starvation typically results in either a complete denial of service
   while the system waits for new entropy or else in weak (easily



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   guessable) secrets.  When implementing this protocol, servers should
   consider which of these presents a more serious risk for their
   application and design accordingly.

6.7.  Coverage Limitations

   The normalized request string has been designed to support the
   authentication methods defined in this specification.  Those
   designing additional methods, should evaluated the compatibility of
   the normalized request string with their security requirements.
   Since the normalized request string does not cover the entire HTTP
   request, servers should employ additional mechanisms to protect such
   elements.


7.  IANA Considerations

7.1.  The "secret" OAuth Parameter

   Parameter name:  secret

   Parameter usage location:  The end-user authorization endpoint
      response and the token endpoint response.

   Change controller:  IETF

   Specification document(s):  [[ this document ]]

   Related information:  None

7.2.  The "secret" OAuth Parameter

   Parameter name:  secret

   Parameter usage location:  The end-user authorization endpoint
      response and the token endpoint response.

   Change controller:  IETF

   Specification document(s):  [[ this document ]]

   Related information:  None


8.  Acknowledgments

   The author would like to thank [[ some people ]] for their
   suggestions, feedback, and continued support.



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Appendix A.  Document History

   [[ To be removed by the RFC editor before publication as an RFC. ]]

   -00

   o  Initial draft.


9.  References

9.1.  Normative References

   [I-D.ietf-httpbis-p1-messaging]
              Fielding, R., Gettys, J., Mogul, J., Nielsen, H.,
              Masinter, L., Leach, P., Berners-Lee, T., and J. Reschke,
              "HTTP/1.1, part 1: URIs, Connections, and Message
              Parsing", draft-ietf-httpbis-p1-messaging-08 (work in
              progress), October 2009.

   [I-D.ietf-oauth-v2]
              Hammer-Lahav, E., Recordon, D., and D. Hardt, "The OAuth
              2.0 Protocol Framework", draft-ietf-oauth-v2-11 (work in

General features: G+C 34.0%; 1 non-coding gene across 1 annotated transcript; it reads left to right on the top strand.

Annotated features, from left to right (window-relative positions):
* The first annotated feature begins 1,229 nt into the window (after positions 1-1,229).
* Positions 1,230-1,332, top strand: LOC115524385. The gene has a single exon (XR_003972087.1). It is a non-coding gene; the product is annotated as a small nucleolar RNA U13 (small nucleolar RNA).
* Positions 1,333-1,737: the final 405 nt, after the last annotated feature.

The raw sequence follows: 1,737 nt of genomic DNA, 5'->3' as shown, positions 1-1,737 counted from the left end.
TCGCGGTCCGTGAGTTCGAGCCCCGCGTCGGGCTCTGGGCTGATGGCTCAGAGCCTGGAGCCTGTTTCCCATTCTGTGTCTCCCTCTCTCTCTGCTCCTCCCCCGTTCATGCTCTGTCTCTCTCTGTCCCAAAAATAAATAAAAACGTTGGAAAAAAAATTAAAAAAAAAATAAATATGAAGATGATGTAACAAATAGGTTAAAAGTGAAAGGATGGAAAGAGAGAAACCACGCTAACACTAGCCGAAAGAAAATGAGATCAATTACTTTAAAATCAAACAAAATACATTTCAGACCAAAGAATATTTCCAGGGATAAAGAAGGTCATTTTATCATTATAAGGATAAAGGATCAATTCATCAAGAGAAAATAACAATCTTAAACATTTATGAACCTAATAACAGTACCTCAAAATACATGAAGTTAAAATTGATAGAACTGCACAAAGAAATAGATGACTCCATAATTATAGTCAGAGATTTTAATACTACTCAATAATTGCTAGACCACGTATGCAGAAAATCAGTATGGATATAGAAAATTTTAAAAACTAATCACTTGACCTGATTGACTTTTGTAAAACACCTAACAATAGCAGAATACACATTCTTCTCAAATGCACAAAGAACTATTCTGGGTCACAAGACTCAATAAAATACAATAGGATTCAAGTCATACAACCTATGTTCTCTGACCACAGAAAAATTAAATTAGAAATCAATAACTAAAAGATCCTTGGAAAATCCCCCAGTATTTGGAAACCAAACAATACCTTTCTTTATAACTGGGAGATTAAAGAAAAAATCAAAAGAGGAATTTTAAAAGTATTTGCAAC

progress), November 2010.

   [NIST FIPS-180-3]
              National Institute of Standards and Technology, "Secure
              Hash Standard (SHS). FIPS PUB 180-3, October 2008".

   [RFC2045]  Freed, N. and N. Borenstein, "Multipurpose Internet Mail
              Extensions (MIME) Part One: Format of Internet Message
              Bodies", RFC 2045, November 1996.

   [RFC2104]  Krawczyk, H., Bellare, M., and R. Canetti, "HMAC: Keyed-
              Hashing for Message Authentication", RFC 2104,
              February 1997.

   [RFC2119]  Bradner, S., "Key words for use in RFCs to Indicate
              Requirement Levels", BCP 14, RFC 2119, March 1997.

   [RFC2617]  Franks, J., Hallam-Baker, P., Hostetler, J., Lawrence, S.,
              Leach, P., Luotonen, A., and L. Stewart, "HTTP
              Authentication: Basic and Digest Access Authentication",
              RFC 2617, June 1999.

   [RFC3986]  Berners-Lee, T., Fielding, R., and L. Masinter, "Uniform
              Resource Identifier (URI): Generic Syntax", STD 66,
              RFC 3986, January 2005.



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Internet-Draft             OAuth 2.0 MAC Token              January 2011


   [W3C.REC-html401-19991224]
              Hors, A., Jacobs, I., and D. Raggett, "HTML 4.01
              Specification", World Wide Web Consortium
              Recommendation REC-html401-19991224, December 1999,
              <http://www.w3.org/TR/1999/REC-html401-19991224>.

9.2.  Informative References

   [RFC5849]  Hammer-Lahav, E., "The OAuth 1.0 Protocol", RFC 5849,
              April 2010.

URIs

   [1]  <https://www.ietf.org/mailman/listinfo/oauth>


Author's Address

   Eran Hammer-Lahav
   Yahoo!

   Email: eran@hueniverse.com
   URI:   http://hueniverse.com